Do expected investment returns as predicted by experts in surveys reliably predict actual future returns? In the October 2014 version of their preliminary paper entitled “Survey Expectations of Returns and Asset Pricing Puzzles”, Ralph Koijen, Maik Schmeling and Evert Vrugt compare survey-based expected returns to actual future returns for three major asset classes encompassing: 13 country equity market indexes; 19 currencies (versus the U.S. dollar); and, 10-year government bonds in 10 countries. They measure actual asset returns in U.S. dollars based on futures prices for equities and bonds (actual or synthetic) and forward returns for currencies. Survey-based expected returns derive from the quarterly World Economic Survey of experts, which solicits six-month expectations (“higher” or “about the same” or “lower”) for local equity prices, currency value versus the U.S. dollar and long-term government bond yield. The currency survey series commences the first quarter of 1989, while the equity and bond series commence the second quarter of 1998. They test the accuracy of survey expectations in two ways:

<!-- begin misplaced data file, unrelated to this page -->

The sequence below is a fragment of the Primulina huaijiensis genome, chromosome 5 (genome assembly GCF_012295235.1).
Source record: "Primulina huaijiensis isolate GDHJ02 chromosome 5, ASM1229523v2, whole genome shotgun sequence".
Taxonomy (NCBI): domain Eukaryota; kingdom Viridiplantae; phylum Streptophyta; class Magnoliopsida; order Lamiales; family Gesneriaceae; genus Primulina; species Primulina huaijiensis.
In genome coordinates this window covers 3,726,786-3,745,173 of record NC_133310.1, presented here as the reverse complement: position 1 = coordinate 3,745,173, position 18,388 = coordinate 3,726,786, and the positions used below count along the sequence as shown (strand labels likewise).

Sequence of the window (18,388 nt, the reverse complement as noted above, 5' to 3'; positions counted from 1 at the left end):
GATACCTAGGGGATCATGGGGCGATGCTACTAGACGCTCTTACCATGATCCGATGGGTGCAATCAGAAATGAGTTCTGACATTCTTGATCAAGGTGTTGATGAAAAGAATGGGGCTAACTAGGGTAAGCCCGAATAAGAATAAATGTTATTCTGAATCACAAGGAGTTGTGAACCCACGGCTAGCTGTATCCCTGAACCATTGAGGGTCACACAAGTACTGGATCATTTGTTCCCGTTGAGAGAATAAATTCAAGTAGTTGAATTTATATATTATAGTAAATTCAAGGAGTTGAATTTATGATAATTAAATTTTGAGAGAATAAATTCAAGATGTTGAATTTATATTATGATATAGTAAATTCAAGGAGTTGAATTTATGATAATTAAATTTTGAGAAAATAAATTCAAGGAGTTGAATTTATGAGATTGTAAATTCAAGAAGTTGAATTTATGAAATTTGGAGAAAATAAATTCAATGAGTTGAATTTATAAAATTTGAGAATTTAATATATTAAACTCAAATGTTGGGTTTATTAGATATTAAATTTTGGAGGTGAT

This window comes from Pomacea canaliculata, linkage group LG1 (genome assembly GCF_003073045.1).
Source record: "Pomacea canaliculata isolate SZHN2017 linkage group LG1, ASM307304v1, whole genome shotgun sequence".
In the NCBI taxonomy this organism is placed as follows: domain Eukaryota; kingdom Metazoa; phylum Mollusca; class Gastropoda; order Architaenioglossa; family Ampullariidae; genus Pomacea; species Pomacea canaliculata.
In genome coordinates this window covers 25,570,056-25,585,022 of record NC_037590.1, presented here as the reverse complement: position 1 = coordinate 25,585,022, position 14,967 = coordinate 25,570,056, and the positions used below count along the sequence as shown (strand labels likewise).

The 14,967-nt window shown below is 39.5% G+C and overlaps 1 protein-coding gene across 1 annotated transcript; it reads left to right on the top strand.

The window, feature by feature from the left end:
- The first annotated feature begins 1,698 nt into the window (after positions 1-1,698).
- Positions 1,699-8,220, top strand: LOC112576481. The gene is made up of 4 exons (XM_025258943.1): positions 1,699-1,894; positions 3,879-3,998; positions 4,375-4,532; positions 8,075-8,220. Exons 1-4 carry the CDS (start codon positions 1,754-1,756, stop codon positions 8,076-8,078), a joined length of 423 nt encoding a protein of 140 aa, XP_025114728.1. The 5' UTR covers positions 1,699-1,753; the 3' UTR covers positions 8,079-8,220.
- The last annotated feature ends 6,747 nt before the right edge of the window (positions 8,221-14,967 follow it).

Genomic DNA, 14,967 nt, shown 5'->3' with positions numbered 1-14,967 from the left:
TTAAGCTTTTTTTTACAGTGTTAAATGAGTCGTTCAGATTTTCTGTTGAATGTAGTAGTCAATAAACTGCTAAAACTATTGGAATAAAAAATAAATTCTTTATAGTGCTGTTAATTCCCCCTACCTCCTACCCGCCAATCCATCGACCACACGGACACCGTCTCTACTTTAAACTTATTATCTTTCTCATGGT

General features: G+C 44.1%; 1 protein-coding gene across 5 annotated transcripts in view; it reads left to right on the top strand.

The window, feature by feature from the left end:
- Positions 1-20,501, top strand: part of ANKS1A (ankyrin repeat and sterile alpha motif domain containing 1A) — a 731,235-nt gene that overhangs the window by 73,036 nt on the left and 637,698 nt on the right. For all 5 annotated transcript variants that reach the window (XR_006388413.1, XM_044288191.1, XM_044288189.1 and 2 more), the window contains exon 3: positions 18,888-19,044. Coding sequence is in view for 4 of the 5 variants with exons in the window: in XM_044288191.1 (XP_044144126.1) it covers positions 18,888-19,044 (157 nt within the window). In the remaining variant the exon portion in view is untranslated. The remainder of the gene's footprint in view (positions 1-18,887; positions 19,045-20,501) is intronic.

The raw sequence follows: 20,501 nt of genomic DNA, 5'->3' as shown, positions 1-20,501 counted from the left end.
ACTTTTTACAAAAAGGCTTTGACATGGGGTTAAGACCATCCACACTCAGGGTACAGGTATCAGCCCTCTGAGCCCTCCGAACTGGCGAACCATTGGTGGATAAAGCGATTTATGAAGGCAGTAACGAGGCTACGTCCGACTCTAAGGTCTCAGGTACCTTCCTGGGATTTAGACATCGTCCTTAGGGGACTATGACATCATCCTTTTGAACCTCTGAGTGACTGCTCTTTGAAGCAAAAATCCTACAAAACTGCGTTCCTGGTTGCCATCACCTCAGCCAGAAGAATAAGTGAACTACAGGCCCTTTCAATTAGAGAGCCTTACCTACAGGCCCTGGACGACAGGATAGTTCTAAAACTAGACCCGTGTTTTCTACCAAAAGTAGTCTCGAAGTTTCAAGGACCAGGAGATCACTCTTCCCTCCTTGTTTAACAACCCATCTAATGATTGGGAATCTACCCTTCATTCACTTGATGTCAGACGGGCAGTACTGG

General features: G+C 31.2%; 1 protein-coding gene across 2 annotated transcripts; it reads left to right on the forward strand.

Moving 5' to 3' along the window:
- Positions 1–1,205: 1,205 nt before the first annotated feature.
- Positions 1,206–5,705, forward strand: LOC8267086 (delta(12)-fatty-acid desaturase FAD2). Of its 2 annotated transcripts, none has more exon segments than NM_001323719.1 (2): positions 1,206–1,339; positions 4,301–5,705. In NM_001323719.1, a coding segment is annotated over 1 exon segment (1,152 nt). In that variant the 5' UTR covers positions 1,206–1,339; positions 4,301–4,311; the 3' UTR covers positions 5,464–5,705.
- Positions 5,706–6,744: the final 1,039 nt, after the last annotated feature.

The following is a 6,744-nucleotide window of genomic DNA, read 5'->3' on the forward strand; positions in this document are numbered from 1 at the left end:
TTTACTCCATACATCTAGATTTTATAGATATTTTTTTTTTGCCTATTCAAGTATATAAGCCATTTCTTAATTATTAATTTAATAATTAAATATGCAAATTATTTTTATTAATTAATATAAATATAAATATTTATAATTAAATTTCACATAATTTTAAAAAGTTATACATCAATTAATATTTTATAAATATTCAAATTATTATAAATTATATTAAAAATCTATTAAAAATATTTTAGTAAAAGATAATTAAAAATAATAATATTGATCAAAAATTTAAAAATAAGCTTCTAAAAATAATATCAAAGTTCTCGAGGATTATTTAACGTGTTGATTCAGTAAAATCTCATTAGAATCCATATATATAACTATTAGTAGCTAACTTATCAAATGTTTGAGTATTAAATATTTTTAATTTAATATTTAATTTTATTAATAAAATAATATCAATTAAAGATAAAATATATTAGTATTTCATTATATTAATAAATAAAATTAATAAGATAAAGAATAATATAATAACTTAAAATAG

- Cross-sectional hedge portfolios that are each month long (short) the rank-weighted assets with the highest (lowest) survey expectations.
- Time series portfolios that are each month long (short) each asset depending on whether respective survey expectations indicate a positive (negative) return.
Analyses include testing of different lags between survey month and actual future return measurement, noting that a reliably executable strategy requires a lag of at least three months. Using quarterly survey response data and monthly futures/forward returns for the specified assets as available through September 2012, they find that: Keep Reading